In applying each child safe standard organisations must reflect and embed the following three key principles in their approach:
While the Child Safe Standards are underpinned by the understanding that all children are vulnerable, the three principles ask organisations to consider the increased vulnerability of Aboriginal children, those from culturally and linguistically diverse backgrounds and children with disabilities.
These principles are important because of the increased vulnerability of these particular groups of children and young people – in that they are particularly vulnerable to being victimised, but also that they may encounter particular challenges in accessing reporting processes if an incident of abuse does occur, for a wide variety of reasons.
The principles are about more than just preventing criminal child abuse. While this is an important part of what they do, they also reflect the importance of emotionally safe, accessible, inclusive, non-discriminatory environments and activities that encourage children to participate in and celebrate their identity. Research shows that providing safe environments for vulnerable children has positive, lifelong impacts that cannot be underestimated.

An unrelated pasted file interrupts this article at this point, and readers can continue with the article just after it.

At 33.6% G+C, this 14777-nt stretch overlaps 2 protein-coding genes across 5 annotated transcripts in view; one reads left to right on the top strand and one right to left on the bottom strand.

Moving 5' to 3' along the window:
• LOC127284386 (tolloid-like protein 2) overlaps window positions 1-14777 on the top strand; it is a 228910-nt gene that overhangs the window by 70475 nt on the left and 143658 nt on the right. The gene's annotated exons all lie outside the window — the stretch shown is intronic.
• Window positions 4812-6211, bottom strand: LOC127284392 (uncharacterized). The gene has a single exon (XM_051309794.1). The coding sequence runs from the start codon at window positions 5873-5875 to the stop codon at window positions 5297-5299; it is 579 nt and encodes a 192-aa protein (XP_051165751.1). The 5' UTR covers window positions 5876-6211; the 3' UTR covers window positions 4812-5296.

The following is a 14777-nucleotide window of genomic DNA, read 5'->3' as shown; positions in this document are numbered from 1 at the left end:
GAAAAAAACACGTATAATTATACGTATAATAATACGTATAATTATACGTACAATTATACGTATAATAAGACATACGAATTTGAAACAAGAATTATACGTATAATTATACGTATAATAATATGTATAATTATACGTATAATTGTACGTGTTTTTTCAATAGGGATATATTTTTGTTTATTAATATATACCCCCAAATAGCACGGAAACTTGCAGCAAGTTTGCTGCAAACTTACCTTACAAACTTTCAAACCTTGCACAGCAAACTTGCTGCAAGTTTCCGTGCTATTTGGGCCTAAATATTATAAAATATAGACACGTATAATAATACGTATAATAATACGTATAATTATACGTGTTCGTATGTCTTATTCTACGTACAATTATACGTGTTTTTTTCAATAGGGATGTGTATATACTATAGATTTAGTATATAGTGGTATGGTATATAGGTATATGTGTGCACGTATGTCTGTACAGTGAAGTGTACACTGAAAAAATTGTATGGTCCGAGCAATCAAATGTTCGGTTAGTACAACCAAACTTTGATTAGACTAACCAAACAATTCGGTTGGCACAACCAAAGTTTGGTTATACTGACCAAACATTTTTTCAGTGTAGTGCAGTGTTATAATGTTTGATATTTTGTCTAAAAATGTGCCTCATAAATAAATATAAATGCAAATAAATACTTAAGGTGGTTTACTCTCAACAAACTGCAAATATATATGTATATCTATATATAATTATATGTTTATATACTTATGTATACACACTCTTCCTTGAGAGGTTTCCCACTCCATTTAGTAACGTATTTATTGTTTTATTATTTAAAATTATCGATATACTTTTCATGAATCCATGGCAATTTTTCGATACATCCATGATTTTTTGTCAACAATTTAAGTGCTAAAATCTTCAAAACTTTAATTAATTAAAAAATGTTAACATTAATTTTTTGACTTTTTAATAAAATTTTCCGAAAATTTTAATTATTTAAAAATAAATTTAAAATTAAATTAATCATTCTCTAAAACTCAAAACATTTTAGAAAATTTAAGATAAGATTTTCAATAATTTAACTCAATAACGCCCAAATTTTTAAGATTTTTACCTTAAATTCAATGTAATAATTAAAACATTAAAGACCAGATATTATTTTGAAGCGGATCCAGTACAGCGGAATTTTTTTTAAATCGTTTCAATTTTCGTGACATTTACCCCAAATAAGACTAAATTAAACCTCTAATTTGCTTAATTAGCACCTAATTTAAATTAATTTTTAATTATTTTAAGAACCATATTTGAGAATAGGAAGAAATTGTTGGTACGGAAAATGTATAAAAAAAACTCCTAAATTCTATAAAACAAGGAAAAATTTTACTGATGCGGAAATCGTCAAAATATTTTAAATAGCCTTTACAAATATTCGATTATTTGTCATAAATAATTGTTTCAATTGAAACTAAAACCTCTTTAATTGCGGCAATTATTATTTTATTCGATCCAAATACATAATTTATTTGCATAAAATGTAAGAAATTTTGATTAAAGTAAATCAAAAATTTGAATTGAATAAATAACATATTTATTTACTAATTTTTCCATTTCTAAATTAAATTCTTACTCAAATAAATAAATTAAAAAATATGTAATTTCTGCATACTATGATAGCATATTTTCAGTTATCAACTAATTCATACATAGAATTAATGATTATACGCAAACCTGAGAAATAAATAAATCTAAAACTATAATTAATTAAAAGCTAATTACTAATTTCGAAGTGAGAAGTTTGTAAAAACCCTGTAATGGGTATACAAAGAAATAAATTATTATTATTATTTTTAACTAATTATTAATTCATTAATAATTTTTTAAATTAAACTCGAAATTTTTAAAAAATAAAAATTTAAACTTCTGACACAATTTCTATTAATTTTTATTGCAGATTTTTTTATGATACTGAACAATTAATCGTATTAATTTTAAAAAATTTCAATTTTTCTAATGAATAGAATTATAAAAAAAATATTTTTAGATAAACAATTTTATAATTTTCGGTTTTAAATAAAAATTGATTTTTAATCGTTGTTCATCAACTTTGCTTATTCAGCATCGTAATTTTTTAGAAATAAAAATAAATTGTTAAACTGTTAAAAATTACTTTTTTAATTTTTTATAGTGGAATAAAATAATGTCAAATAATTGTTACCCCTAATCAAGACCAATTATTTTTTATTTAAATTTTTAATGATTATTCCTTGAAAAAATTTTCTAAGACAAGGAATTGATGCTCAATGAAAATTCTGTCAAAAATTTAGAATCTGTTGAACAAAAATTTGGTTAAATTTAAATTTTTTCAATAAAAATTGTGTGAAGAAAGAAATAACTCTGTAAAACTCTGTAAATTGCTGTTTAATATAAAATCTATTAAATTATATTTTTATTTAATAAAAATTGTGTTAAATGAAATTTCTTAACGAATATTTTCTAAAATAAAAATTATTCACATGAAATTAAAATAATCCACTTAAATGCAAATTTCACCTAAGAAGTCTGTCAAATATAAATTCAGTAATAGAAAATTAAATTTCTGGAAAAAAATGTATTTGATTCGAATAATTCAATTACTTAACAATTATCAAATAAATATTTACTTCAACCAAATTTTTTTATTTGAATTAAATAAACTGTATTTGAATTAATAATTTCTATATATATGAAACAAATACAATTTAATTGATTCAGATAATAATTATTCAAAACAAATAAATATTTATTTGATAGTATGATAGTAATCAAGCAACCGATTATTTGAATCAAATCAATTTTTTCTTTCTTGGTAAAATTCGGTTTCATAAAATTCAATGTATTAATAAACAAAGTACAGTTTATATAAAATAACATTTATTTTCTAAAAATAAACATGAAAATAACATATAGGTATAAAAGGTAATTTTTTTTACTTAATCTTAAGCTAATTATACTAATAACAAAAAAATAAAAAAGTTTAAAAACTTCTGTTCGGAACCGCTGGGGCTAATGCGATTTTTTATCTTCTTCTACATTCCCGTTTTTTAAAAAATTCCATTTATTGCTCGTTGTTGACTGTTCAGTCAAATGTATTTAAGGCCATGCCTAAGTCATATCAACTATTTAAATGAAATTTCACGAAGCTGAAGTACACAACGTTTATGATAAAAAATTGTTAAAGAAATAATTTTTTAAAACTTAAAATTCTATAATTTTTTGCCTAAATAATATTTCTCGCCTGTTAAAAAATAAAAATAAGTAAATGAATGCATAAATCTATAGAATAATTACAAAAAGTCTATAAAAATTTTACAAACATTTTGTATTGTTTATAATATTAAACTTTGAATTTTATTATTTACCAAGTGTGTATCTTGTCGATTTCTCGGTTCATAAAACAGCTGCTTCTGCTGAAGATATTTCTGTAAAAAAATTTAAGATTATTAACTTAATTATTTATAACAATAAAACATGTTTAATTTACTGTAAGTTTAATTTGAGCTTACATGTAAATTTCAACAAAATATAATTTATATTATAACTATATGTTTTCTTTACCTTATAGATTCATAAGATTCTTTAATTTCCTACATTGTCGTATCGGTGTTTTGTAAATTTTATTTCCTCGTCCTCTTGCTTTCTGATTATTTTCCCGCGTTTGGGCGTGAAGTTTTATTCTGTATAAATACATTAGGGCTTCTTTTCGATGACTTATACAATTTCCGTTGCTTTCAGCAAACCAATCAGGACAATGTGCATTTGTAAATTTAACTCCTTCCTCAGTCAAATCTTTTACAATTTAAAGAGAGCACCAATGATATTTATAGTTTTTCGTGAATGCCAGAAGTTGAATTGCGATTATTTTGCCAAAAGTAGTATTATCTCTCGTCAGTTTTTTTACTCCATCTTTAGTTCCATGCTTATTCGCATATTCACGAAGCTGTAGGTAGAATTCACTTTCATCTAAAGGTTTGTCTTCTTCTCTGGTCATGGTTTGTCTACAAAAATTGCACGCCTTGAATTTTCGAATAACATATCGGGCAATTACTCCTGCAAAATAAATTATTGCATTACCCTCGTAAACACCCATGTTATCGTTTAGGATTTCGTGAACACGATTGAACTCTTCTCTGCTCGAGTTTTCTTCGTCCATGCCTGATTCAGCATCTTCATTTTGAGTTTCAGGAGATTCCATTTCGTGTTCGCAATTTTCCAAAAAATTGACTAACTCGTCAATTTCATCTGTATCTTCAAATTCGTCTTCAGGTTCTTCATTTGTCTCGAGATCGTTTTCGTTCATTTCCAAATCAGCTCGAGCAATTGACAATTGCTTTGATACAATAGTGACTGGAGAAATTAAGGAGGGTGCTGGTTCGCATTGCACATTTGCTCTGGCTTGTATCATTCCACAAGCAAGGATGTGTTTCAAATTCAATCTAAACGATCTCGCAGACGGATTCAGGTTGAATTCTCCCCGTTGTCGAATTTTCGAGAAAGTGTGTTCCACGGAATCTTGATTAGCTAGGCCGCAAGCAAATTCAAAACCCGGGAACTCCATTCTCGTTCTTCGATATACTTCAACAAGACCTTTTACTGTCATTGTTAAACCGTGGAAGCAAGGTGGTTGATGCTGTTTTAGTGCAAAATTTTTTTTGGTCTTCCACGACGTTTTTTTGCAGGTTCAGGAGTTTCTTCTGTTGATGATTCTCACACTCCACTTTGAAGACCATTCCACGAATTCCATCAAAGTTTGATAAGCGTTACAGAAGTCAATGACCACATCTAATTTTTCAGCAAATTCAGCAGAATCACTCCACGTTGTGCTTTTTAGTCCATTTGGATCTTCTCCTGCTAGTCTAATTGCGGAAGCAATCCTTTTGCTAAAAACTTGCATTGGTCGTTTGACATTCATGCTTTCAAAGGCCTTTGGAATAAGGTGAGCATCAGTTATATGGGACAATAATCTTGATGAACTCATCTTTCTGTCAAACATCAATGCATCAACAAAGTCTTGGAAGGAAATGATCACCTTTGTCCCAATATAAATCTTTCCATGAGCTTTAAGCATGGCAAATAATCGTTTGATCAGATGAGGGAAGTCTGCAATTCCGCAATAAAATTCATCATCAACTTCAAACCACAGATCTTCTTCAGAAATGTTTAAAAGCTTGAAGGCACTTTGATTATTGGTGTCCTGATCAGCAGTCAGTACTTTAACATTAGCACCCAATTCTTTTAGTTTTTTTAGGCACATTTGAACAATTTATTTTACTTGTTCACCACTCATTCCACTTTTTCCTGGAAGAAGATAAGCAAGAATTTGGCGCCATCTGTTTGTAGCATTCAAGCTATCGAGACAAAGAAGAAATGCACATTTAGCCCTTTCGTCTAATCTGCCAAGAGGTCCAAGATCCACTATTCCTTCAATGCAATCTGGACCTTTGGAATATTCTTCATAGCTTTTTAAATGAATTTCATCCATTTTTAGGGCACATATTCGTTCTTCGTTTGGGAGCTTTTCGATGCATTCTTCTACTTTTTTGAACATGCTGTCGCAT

The Commission for Children and Young People encourages you to think broadly when thinking about groups of children and young people who are particularly vulnerable. We would encourage you to consider for example the needs of same sex attracted young people, and recognise gender diversity in providing a safe environment for children and young people.